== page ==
by Marge Berer
The website of openDemocracy describe themselves as a UK-based political website, founded in 2001, who state that “through reporting and analysis of social and political issues, they seek to ‘challenge power and encourage democratic debate’ across the world”.
Over the last several months, though not for the first time, they have been publishing a storm of articles about the machinations of the currently highly well-funded, hyper-active, internationalised, anti-women, anti-human rights, anti-gender, anti-abortion movement. I’ve watched this with concern. I have never studied journalism but I believe those who have say that if you are not careful about how many and what kind of column inches you give to your enemy, you may end up supporting their cause. Or said differently, any publicity is good publicity, even if it is condemnatory. And yet here I am, publishing three out of five articles in this newsletter today about the anti-abortion movement.
The question of whether and how those of us in the abortion rights movement should confront what the current anti-abortion movement stand for – and whether, when and how we write about them – is something I think we would do well to debate together. The answer is far from obvious to me, because who they are has changed substantially in recent years. If we look at what is happening in the USA, Brazil, and Poland, the right-wing political connection is deadly serious. They may claim to want to save babies who they need not take responsibility for, but I doubt there is a group of people less interested in the lives and welfare of actual babies than those people.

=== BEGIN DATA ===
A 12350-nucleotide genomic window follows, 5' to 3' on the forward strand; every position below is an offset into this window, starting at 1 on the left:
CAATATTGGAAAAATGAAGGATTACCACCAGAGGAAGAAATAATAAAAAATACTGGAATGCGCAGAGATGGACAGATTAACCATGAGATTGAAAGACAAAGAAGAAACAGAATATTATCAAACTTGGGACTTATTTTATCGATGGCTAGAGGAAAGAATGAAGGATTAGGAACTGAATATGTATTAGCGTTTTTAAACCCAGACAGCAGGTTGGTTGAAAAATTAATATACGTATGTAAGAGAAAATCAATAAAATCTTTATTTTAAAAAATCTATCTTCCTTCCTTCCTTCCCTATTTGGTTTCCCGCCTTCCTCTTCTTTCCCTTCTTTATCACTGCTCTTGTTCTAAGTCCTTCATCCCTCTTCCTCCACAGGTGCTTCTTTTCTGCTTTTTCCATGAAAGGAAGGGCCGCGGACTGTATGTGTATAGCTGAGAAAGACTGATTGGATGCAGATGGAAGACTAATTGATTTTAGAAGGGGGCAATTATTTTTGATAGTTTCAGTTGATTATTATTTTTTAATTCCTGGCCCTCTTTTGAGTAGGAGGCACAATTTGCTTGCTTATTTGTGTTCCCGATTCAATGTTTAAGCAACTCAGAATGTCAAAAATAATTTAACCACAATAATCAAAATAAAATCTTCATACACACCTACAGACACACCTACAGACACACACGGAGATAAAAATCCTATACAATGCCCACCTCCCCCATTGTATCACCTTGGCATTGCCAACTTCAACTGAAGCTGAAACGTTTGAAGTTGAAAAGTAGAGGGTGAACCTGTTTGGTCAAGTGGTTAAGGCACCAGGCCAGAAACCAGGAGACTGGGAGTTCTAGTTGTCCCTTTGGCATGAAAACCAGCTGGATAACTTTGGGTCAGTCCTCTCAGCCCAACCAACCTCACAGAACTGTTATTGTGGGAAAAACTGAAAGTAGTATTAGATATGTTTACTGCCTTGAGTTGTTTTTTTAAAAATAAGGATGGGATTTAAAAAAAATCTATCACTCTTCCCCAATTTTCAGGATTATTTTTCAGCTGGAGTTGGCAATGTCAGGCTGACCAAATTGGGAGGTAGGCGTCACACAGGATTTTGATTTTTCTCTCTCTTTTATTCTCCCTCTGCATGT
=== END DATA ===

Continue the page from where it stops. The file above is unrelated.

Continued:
So what’s the story. The undercover reporters from openDemocracy discovered the anti-abortion movement in Europe has begun to promote this so-called “abortion regret pill”, as it has been labelled in Europe, or “abortion reversal pill” as it was labelled in the USA several years ago. I have known about its trajectory in the USA since it first surfaced, promoted in a pseudo-journal article by a group of anti-abortion doctors pretending concern for women who were encouraged to take mifepristone by evil abortion doctors before they were sure they even wanted an abortion, and then learned it was too late to do anything to stop it. So having invented these women and attributing a problem to them, these doctors claimed they had found a miracle cure (without testing it) that would save women’s pregnancies. They came up with progesterone as an “antidote” to mifepristone and after a handful (literally) of women were reported to have tried it and did not lose their pregnancies, these guys claimed it worked and started peddling it.
Whether it was safe or not was apparently not considered. The whole thing sounded like a set-up. And of course they didn’t really want to know if it worked or not, what they wanted was to be the saviours of women’s pregnancies and stop them from having an abortion.